In spite of being repeatedly called a ‘rag‘, and much much worse, on the basis of a post in which I suggested that Samir Nasri might not be absolutely necessary to Roberto Mancini’s on-pitch plans at Manchester City (although he played well enough yesterday – see, I’m big enough to admit when I might be wrong, but City fans are still dicks in my experience), I am not a United but an Arsenal fan.
I am not a ‘proper’ Arsenal fan. I am not a ‘dyed-in-the-wool’, heart on sleeve (badge tattooed on buttock) supporter. Instead, I am the sort of fan who can explain why I follow Arsenal. In fact, I’ve done so elsewhere so I’m going to leave it there. Pick it up if you’re interested.
I am, then, a typical Arsenal fan.
That is not to say that Arsenal don’t have ‘proper’ fans. They do. There was one in the pub that I was in yeaterday. He had on an Arsenal training top, that’s how big a fan he is – he’s behind the players even on the training pitch.
He is a proper fan, but this isn’t about him, he’ll be fine, and I was pretty put out too.
He’ll be fine because, unlike me and thousands like me, he has no good reason for supporting Arsenal. He just does. Arsenal have a normal number of such fans. They also have a completely disproportionate number of fans like me.
We have loads of reasons to support Arsenal.
Or rather we had loads of reasons. Those are becoming less persuasive and, even worse, just less.
Arsenal, whether deliberately or otherwise, in the late nineties, bought fans like me.
In 1996 football, for various reasons having to do with Tony Blair, The Lightening Seeds and all-seated stadia, became an acceptable middle-class pursuit. In the same year, Arsenal brought Arsene Wenger in from Japan. As well as making hugely significant and lasting improvements to English football as a whole, by introducing healthy eating, fitness training and Patrick Vieira, ‘Le Proffeseur’ (as the English media, with their characteristic blend of flattery and mockery, named him) seduced for his new club a hugely disproportionate section of football’s newly converted followers.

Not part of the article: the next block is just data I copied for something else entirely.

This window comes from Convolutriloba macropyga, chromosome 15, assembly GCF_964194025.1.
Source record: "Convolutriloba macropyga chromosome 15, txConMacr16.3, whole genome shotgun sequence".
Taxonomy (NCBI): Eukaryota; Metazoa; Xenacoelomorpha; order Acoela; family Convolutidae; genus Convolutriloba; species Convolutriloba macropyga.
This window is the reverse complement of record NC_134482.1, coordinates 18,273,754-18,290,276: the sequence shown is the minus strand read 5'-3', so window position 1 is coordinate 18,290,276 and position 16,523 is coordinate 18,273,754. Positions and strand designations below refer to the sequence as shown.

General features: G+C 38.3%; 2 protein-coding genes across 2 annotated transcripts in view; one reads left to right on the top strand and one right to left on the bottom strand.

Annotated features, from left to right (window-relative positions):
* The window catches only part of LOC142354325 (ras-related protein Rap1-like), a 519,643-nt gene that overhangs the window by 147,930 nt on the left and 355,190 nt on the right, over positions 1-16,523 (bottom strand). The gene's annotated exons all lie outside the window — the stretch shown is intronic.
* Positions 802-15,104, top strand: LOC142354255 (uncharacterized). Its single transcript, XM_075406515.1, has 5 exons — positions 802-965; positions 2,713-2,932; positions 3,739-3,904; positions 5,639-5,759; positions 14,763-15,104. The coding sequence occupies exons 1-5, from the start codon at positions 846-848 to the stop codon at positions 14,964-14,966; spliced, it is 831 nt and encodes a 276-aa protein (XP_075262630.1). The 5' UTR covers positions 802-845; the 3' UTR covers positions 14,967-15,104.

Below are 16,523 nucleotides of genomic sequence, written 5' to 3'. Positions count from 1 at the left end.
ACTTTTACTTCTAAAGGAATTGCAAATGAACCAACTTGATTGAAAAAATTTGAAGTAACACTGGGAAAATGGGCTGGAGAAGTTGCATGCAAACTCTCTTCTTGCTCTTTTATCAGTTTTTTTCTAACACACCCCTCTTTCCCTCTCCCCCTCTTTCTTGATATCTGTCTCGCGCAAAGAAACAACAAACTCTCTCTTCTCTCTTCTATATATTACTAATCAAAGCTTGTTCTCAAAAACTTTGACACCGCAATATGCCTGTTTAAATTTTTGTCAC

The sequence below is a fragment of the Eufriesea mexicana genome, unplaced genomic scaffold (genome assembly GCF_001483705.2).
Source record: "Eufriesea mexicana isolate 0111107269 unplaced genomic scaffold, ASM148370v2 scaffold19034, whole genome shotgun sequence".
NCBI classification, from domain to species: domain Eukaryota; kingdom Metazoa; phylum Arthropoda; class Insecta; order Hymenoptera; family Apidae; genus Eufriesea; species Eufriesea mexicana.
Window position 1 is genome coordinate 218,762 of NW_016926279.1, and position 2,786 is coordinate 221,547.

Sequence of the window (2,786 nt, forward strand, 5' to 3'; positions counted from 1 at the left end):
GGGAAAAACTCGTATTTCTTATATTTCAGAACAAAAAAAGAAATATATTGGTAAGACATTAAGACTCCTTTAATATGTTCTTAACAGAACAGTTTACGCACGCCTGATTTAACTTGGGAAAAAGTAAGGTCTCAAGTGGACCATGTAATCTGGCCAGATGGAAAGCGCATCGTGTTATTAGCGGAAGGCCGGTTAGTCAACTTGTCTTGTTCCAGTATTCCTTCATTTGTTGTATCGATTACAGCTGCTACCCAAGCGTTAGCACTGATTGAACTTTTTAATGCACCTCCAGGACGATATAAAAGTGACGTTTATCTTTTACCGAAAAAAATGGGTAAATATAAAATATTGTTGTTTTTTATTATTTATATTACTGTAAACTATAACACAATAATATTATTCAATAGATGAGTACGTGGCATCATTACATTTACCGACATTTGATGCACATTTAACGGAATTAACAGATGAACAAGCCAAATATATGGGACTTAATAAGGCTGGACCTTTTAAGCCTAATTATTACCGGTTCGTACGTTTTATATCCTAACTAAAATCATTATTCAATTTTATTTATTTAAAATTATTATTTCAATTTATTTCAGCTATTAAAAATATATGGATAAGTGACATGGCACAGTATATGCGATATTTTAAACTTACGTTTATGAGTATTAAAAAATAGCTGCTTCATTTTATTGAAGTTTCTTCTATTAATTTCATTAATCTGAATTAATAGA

Wenger’s first successful Arsenal team was a microcosm of the new Brittania sought by politicians and intellectuals alike at the end of the decade. It was a very obvious marriage of traditional English values, exemplified by the (in)famous back five, and continental sophistication, inherent in Denis Bergkamp, Marc Overmars and Emanuel Petit’s ponytail. Patrick Vieira managed to encapsulate this marriage entirely within himself. This marriage, this spectacle, this symphony, was all overseen by a wiry bespectacled foreigner who had to all intents and purposes had never played the game. It was an intellectual’s (or in this case an eleven year olds) wet dream, and we went for it big style.
The honeymoon period was a pleasure and then, when that was running out, he changed it. None of us cared too much about the English stuff – that was for ‘real fans’, people who gave a shit whether England did well at the World Cup or not, to worry about – so we didn’t worry when it went. Especially since it was replaced by Thierry Henry and the greatest EPL team of all time (what do you mean football is older than that?). They cemented our devotion.
And then, just as that was passing, we were built a temple.
This was the next logical step; what’s the good of seducing the yuppy if you can’t get any money of him?
Check back tomorrow for a long, painful and personal answer to this question and please don’t be unkind below the line – we’re all upset.